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He got the idea, in part, when he read an old Post and Courier article about how BYOB options could help Charleston restaurants expand to offer new things. He said he liked the idea and even ran it past fellow restaurateur, Kristian Niemi, who runs multiple restaurants in the area and liked the idea for Shives’ spot.

There’s a convenience store across the street that sells beer and wine and Shives said some people have enjoyed the option to bring drinks the restaurant didn’t offer — one guy brought in a porter that wasn’t on Granby Grill’s tap list.

“The people that were buying beer from us, they love it because they can come in with whatever they want and our only rule is they have to eat,” Shives said.

The bring your own beverage option isn’t new, but it’s relatively rare around Columbia. Most restaurants have at least beer and wine options and some have full liquor bars. Other spots like Lil Duck Treehouse Cafe in West Columbia allow guests to bring their own beer or wine.

And spots like Lil Duck and Granby Grill are allowed to offer the BYOB option because there aren’t laws against it in the state of South Carolina.

Shives said another reason for the decision, outside of cost and the headache of dealing with it, was that he wanted to focus more on amping up his culinary offerings — the spot currently offers a selection of burgers, breakfast food and sandwiches.

And he’s hopeful his spot will last in the area. Two other restaurants — White Duck Taco, a trendy taco chain based in Asheville, and Bubba’s Biscuits, which now operates in Lexington — operated out of Unit C at 612 Whaley St. before Granby Grill.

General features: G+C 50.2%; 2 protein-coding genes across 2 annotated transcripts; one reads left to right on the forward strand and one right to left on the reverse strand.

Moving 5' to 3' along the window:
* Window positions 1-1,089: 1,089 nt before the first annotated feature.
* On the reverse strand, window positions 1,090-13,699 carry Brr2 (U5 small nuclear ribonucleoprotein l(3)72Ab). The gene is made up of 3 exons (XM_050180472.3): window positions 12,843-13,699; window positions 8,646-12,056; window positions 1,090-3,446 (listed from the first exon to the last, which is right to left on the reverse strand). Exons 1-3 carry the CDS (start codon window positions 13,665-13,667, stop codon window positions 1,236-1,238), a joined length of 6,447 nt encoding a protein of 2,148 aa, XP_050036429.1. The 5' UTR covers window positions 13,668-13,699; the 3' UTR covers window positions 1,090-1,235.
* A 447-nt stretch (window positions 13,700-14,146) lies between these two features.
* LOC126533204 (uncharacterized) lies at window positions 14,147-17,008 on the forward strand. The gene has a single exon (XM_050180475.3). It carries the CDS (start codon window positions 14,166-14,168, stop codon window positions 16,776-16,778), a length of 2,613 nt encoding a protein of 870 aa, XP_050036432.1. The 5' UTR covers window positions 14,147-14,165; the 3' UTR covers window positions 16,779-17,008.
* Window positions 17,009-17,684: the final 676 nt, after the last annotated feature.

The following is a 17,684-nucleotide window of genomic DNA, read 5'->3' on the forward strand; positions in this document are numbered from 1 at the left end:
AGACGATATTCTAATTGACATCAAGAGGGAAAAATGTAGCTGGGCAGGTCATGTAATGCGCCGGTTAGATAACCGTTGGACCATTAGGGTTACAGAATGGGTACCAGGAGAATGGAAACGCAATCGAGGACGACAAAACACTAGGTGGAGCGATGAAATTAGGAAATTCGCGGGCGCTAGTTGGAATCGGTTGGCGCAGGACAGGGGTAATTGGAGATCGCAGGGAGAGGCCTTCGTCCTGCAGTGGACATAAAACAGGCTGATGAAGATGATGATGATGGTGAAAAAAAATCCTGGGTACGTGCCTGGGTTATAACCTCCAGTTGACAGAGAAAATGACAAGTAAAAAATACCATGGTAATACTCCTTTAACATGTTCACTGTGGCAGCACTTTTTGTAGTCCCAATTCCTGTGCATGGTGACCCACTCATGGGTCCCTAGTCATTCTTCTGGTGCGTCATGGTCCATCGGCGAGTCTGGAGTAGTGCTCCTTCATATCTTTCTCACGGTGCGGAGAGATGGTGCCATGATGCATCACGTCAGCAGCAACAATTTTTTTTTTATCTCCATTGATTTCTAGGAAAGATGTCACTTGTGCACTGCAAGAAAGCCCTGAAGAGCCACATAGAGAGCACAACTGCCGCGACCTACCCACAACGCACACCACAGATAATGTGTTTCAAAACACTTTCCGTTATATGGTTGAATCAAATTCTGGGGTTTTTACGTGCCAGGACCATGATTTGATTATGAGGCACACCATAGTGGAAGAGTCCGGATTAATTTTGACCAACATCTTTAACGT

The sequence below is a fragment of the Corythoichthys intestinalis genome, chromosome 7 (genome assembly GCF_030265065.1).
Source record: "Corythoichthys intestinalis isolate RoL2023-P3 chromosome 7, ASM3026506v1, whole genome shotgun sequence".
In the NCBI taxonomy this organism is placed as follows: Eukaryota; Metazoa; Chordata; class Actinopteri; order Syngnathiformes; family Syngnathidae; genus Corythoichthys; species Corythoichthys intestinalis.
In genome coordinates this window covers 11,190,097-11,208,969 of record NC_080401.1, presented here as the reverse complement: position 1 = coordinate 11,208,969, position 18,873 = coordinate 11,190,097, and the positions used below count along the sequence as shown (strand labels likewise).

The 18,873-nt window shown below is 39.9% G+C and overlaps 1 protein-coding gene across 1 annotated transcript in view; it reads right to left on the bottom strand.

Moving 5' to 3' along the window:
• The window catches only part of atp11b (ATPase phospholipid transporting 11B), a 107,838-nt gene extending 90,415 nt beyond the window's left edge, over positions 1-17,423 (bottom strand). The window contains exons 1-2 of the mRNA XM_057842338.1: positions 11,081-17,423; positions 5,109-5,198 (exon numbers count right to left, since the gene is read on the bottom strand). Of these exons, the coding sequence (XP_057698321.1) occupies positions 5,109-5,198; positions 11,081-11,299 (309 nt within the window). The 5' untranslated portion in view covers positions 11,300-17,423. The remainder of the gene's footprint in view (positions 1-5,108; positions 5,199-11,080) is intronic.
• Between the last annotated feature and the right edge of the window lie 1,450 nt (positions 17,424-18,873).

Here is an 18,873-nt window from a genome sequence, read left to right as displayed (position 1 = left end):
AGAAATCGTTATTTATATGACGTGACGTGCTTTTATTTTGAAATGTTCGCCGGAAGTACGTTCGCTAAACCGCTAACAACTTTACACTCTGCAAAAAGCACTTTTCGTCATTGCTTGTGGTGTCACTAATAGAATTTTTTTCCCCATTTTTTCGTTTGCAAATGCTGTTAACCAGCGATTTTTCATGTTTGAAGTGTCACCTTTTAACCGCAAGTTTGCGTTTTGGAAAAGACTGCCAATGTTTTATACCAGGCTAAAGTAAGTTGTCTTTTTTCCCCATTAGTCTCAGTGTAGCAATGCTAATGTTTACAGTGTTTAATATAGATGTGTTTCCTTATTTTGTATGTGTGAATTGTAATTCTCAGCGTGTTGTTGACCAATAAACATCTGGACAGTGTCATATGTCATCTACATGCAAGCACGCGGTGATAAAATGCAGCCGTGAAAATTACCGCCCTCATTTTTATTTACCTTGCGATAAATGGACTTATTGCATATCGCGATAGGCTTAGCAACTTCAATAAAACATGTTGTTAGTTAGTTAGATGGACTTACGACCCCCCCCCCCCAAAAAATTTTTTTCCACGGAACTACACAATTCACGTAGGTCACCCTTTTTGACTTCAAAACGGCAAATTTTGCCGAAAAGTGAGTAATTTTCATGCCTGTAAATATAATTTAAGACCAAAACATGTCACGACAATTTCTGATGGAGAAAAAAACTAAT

He’s made adjustments throughout the last two and a half years at the spot, in hopes that he can keep a restaurant open in the spot for a while. When a customer wanted cheese sticks added to the menu, he added them. And when he saw that beer and wine weren’t selling, he took them off.

“When I first started this place, I thought I knew what I was going to do. We, ourselves, we didn’t really know what we were going to end up being… so we kind of adapted,” Shives said.


Columbia Craft Brewing unveils long awaited rooftop bar

For over a year, Columbia Craft Brewing Company has been working towards opening its rooftop bar up above the already-existing taproom. Now, that goal has become reality.

“It’s been a long process,” said Shaun Piggott, the spot’s master brewer. “It’s been a year in the making. We’ve had plans for it for a while, since even before the pandemic, but then things got put on hold, but once things started up again it just took longer because of supply chain stuff, but it’s open now and we’re pretty excited about it.”

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The new rooftop offers 16 beer taps and space for roughly 50 people. The brewery will officially open it during a beer release party — a special beer crafted to raise funds for Palmetto Assisted Animal Life Services, a nonprofit that helps train dogs to work with people with disabilities — on Oct. 7

A soft opening of the rooftop bar in late September was met with success, Piggott said. The brewery used the space for its Oktoberfest event on Sept. 24. Piggott said it was full throughout the event without the brewery even advertising it.

“It’s really cool up there, really open and really nice views… I like it a lot and when I was here for Oktoberfest that’s where I hung out the whole time,” Piggott said.

Newer beers will first be available on the rooftop before making their way to the downstairs taps, Piggott said. Beers like Marionberry Sour, Macroeconomics Lager and the Oktoberfest offerings are on tap at the rooftop bar.

The brewery has not yet set hours for the rooftop bar, but the downstairs taproom is open Monday through Thursday 2 pm to 10 pm and Friday and Saturday from noon until 10 pm

The popular Columbia brewery has been just outside of the city’s Vista since late 2017 and distributes cans of its beer across the state. It’s located at 520 Greene St.